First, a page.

The Province ofTaguzgalpa, also called New Cartago, was created by Royal Order of February 10, 1576. The entire province stretched from east of Trujillo, or the Aguan or Roman River, as far as the San Juan River, but was believed to be only from the east of Trujillo to the Wanks or Coco River. It also included the Province of Tologalpa, which stretched from the Coco River to the San Juan River. It was bordered to the north and east by the Caribbean Sea; by the south by the Province of Costa Rica; and by the west by the Province of Honduras and Province of Nicaragua. It appeared on the Dutch map of Montanus in 1671 with an alternate spelling of "Tiguzigalpa."

The Andaquí are an indigenous people of Colombia, who live in the Upper Caquetá River Basin, the Fragua Valley of Cauca Department, and the Suaza Valley of southwest Huila Department.

<span class="mw-page-title-main">Lakandon Chʼol</span>

The Lakandon Chʼol were a former Chʼol-speaking Maya people inhabiting the Lacandon Jungle in what is now Chiapas in Mexico and the bordering regions of northwestern Guatemala, along the tributaries of the upper Usumacinta River and the foothills of the Sierra de los Cuchumatanes.

<span class="mw-page-title-main">Carl Henrik Langebaek</span>

Carl Henrik Langebaek Rueda is a Colombian anthropologist, archaeologist and historian. He has been contributing on the knowledge of archaeological evidences, especially the Herrera Period and the Muisca. Langebaek was vice-chancellor for academic affairs at Universidad de los Andes and speaks Spanish and English.

<span class="mw-page-title-main">Honduran folklore</span>

Honduras has rich folk traditions that derive from the fusion of four different cultural groups: indigenous, European, African and Creole. Each department or region, municipality, village and even hamlet contributes its own traditions including costumes, music, beliefs, stories, and all the elements that derive from and are transformed by peoples in a population. In sum, these define Honduran Folklore as expressed by crafts, tales, legends, music and dances.

<span class="mw-page-title-main">Juan Friede</span> Ukrainian-Colombian historian

Juan Friede Alter was a Ukrainian-Colombian historian of Jewish descent who is recognised as one of the most important writers about Colombian history, the Spanish conquests and a proponent of indigenism; the defense of the rights and descriptions of the oppression of indigenous people.

<span class="mw-page-title-main">Intibucá, Intibucá</span> Municipality in Intibucá, Honduras

Intibucá is a city, with a population of 28,220, and a municipality in the department of Intibucá, Honduras. The urban area of Intibucá is an important transit and commercial site in the South-West region of Honduras. Located 1,850 meters above sea level, Intibucá has a cool and often foggy climate, hence the nickname "La ciudad del manto blanco". Potato production, celebrated by the annual Festival de la Papa, is the principal basis of the economy for the municipality.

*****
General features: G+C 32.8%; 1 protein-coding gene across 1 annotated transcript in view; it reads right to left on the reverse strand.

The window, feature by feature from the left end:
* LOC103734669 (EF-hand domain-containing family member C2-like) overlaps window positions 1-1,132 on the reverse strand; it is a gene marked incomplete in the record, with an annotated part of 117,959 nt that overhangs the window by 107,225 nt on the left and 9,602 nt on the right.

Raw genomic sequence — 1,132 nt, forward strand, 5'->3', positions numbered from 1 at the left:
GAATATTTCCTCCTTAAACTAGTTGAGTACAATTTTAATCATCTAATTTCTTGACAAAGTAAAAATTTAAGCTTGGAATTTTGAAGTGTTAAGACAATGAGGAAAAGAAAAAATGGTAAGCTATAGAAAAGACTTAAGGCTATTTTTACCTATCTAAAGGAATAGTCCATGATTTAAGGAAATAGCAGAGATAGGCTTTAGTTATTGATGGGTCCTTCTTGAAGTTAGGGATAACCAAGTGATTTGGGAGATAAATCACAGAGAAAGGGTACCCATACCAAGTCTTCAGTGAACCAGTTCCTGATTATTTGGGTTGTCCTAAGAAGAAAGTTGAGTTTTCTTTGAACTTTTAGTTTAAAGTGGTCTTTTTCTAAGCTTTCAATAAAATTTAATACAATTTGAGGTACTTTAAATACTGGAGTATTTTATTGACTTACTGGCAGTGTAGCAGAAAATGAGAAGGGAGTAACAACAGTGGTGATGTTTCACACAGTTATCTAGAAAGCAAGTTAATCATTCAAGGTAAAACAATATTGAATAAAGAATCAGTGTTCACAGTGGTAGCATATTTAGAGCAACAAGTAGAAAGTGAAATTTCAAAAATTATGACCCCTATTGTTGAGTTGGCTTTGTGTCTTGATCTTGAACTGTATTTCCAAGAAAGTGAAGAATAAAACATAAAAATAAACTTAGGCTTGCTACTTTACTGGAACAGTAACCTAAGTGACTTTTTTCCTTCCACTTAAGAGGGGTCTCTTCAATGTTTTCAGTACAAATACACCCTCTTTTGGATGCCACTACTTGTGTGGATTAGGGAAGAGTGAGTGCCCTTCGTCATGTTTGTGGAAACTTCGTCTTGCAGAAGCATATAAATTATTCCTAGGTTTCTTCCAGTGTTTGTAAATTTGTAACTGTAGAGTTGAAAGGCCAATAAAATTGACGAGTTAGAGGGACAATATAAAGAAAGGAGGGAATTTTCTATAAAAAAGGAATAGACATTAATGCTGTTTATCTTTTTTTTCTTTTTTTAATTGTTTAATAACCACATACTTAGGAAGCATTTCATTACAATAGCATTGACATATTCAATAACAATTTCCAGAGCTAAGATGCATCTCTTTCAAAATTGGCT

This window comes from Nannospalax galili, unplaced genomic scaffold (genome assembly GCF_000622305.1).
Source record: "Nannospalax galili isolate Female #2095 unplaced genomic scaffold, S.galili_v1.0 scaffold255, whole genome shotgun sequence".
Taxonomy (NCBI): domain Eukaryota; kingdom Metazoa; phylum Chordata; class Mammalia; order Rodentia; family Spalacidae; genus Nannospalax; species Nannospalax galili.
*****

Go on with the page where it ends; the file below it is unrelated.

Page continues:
<span class="mw-page-title-main">Teresa Rojas Rabiela</span> Mexican Ethnologist

María Teresa Rojas Rabiela is an ethnologist, ethnohistorian, Emeritus National Researcher and Mexican academic, specializing in Chinampas of Mexico's Basin, history of agriculture, hydraulics, technology, and labor organization in Mesoamerica during pre-Columbian and colonial eras, as well as historical photography of Mexico's peasants and indigenous people. She is recognized as a pioneer in historical studies on earthquakes in Mexico. From 2018 to 2021, Rojas Rabiela was involved in the restoration of the section of the pre-Hispanic aqueduct of Tetzcotzinco, Texcoco, known as El caño quebrado.

<span class="mw-page-title-main">Leckott Zamora</span> Wichí writer, artist and activist

Audencio “Leckott” Zamora is a writer, musician, journalist, cultural model and artisan of the Wichí people. He lived many years in Venezuela and currently resides in Puerto Tirol, Chaco Province. He wrote several books about Wichí culture. He helped in several newspaper and scientific articles related to the rights, health and education of indigenous peoples.

<span class="mw-page-title-main">Hodï</span> Indigenous people who live in the Amazonas basin

The Hodï or Jotï are a small group of indigenous people who live in the Amazon rainforest in Venezuela. The last census held in Venezuela, in 2011, registered 982 individuals identifying as Hodï; a 2016 estimate accounted a population of around 1200. They speak the Hodï language and are closely related to the Piaroa people, although linguistic connections between the two people groups have not reached consensus among scholars. They are also known by a number of exonyms as the Hoti, Chicano, Shikana, Yuana, Waruwarú, or Rua.